Share based payments on the other hand are a little excessive. The company recorded $67m (2015; $66.5m) of share based payment expense in the last period. The post-tax values were $42.4m (2015; $42.4m) which represents 5% of profit after tax. Not a huge hit for shareholders. But I do question whether management really need this much of an ‘incentive’ to perform their jobs. I suspect this will be reduced in the current fiscal year due to the decline in the share price.
I do however like the feel I get from the governance report and the management. The CEO has worked his way up through the company over 25 years (CEO since 2003) and despite a mandate to hold a minimum of $6m in stock (~150,000 shares) he holds more like 2m shares. The co-chairmen are octogenarian founders. This is a family business with long serving directors. Now I think they are a little self-serving reading through the compensation disclosures. But I can live with that as they appear to be decent operators with the right level of investment and therefore incentives to grow value in the long term.
BBBY have no particular 'moat' or sustainable competitive advantage other than physical presence and scale. This is a big company with 1,500+ stores so some level of scale helps the business. The lack of any greater unique advantages makes this kind of retail subject to commodification and price wars that drive down margins.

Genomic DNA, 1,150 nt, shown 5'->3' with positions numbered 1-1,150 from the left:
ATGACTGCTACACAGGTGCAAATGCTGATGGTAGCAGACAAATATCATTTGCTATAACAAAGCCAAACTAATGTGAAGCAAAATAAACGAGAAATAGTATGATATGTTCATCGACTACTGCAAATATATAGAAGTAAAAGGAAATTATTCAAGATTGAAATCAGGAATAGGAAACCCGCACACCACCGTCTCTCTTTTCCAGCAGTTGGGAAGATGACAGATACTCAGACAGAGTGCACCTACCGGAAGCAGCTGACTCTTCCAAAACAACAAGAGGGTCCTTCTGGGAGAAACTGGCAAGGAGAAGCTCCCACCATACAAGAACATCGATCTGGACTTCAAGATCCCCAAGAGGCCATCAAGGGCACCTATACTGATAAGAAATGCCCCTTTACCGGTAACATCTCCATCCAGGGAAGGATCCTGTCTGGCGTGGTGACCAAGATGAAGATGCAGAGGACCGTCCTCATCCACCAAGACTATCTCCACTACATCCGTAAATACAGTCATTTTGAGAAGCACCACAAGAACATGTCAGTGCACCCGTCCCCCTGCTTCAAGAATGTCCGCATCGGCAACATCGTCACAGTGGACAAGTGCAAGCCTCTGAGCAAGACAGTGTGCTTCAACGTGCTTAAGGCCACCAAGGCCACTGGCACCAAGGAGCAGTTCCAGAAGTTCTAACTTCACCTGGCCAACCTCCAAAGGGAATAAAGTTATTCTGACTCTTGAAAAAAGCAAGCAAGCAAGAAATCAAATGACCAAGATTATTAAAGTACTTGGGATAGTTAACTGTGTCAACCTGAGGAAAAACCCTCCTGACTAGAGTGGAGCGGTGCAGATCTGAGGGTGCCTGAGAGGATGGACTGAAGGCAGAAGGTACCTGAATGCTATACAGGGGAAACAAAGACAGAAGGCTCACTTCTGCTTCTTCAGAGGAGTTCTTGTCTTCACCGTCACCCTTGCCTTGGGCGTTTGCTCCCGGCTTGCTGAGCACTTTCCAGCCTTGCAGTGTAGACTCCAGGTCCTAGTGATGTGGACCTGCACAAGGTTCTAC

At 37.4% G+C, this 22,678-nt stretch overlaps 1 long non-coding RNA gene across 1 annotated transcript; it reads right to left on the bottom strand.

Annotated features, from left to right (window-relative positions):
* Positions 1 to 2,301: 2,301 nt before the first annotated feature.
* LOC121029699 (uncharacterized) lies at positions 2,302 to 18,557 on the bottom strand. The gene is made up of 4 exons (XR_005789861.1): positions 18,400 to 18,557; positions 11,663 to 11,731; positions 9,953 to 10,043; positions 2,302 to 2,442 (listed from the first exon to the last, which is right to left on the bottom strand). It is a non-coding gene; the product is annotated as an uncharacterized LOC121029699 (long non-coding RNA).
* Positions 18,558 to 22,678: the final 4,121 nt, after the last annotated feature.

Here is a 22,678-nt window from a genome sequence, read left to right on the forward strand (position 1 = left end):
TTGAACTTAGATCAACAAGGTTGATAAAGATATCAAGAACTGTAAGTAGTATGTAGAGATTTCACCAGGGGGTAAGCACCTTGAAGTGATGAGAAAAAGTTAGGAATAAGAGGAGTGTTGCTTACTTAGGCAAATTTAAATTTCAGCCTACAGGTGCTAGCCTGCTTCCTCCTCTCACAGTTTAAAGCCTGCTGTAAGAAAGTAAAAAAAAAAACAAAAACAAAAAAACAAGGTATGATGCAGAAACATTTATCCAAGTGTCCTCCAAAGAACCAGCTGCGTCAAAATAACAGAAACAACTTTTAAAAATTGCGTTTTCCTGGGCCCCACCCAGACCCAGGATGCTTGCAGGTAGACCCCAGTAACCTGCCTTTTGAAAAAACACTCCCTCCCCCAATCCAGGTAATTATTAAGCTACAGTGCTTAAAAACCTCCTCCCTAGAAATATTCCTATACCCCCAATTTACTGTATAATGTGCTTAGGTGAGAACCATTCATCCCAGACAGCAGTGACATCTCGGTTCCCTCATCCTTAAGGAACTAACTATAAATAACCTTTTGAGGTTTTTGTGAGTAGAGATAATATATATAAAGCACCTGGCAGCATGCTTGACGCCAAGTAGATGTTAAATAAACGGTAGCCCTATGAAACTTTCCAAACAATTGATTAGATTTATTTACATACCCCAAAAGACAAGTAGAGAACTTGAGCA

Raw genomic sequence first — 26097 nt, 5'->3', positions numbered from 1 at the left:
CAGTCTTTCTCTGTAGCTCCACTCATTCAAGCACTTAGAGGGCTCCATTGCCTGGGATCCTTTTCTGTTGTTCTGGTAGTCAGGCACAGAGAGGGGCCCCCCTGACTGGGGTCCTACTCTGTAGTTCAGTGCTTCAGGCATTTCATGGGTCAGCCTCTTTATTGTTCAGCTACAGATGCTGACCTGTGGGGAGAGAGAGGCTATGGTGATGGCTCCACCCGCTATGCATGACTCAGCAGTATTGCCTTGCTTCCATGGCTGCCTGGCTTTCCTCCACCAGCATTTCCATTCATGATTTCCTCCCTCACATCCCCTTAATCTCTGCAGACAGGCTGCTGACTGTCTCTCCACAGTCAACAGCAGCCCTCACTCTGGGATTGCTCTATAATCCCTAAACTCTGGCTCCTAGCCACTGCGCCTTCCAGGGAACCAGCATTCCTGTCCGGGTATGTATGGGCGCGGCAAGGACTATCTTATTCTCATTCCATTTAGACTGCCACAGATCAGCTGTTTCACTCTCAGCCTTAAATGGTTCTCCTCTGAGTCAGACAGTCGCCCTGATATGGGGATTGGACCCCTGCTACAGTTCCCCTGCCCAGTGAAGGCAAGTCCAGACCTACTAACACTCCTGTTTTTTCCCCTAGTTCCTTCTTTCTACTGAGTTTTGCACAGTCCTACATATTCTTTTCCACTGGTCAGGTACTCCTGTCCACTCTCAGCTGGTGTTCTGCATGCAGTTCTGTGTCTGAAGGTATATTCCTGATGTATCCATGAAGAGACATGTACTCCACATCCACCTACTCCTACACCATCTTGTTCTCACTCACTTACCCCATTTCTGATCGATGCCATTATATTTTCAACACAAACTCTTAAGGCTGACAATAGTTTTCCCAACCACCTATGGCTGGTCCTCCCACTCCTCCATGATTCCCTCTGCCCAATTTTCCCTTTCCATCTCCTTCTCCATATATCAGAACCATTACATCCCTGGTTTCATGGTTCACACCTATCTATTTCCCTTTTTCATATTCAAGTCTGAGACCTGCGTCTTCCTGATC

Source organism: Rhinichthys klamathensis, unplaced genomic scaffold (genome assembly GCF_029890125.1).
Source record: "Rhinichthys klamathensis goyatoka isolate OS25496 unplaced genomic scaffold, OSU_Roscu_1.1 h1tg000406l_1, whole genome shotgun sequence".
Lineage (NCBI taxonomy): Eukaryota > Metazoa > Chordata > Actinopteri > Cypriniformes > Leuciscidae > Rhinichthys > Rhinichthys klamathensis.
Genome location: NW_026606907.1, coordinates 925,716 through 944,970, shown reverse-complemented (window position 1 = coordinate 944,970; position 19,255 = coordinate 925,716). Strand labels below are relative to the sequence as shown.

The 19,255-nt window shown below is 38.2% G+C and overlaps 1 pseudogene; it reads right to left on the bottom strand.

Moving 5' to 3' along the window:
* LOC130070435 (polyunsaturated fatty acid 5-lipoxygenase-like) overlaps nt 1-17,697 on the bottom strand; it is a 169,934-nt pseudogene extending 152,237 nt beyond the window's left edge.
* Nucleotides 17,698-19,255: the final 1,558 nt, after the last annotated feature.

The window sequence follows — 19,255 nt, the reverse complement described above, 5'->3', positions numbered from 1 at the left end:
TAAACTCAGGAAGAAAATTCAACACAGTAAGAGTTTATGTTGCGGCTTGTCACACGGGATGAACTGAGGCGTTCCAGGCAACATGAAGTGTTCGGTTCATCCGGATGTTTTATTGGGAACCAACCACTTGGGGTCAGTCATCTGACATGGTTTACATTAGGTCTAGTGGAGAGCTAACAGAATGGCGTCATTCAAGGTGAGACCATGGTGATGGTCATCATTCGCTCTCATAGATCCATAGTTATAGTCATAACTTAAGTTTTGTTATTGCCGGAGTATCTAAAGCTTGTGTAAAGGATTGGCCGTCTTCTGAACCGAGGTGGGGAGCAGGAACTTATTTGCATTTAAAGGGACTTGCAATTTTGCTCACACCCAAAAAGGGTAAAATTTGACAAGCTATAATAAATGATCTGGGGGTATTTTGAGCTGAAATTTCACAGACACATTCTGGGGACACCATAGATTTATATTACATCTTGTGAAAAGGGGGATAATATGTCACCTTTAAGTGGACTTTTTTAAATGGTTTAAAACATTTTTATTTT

What about the valuation?
I think BBBY shares are worth around $60 a share.
I am baking in a relatively modest cyclical downturn and slow growth going forward. Forecasting 1% top line declines in 2017 and 2018 with 1-2% growth thereafter and operating margins dipping to 10% rising to 10.5% over 5 years (only in 2009 did the operating margin dip below 10%). I foresee capex at ~3% of sales over the medium term as the company invests more in its online offering. Using a 7.4% WACC I get a DCF value of $61.15.
|Amiable Minotaur BBBY Model: Revenue& Operating Margins|
Unsurprisingly the stock screens less well on a DDM model due to the paltry pay-out at present. Given an assumed 2017 dividend of $1 a year and a 4% growth rate the DDM gives only an $18 a share value. But if we assumed they spend ~$1bn giving back cash rather than buybacks a dividend of $6 a share would be possible meaning a DDM of $107 per share (BBBY has spent > $1bn a year for the last 3 years on buybacks).
The 10 year average PE for this business is 11.3x – this seems low – paying 10x 2017E earnings suggests a value of $47 a share and there is a margin of safety here as these are likely to be cyclically depressed earnings.
|Amiable Minotaur BBBY Model: EPS|
Therefore my floor value for BBBY would be $47 in the medium term and $60 in the longer term assuming a relatively modest downturn. I think the market is discounting the death of traditional retail at present many years before its time. Again I think from a value perspective much like Next vs ASOS paying <10 P/E for a decent quality and highly profitable retailer vs 185x P/E for Amazon - albeit an obviously brilliant and highly disruptive business looks a bit protracted.
Things I like about BBBY:
- The valuation is cheap (by my metrics)
- Financial flexibility - Debt levels are modest and long duration / leases are short duration
- Well established management team
- It retails items that are tactile
Things I don't like about BBBY:
- The business of BBBY has no particular sustainable competitive advantage
- The company pays out some pretty generous share based comp
- The retail industry is in a cyclical downturn and faces divisive secular trends and disruption
- The dividend payout is a bit low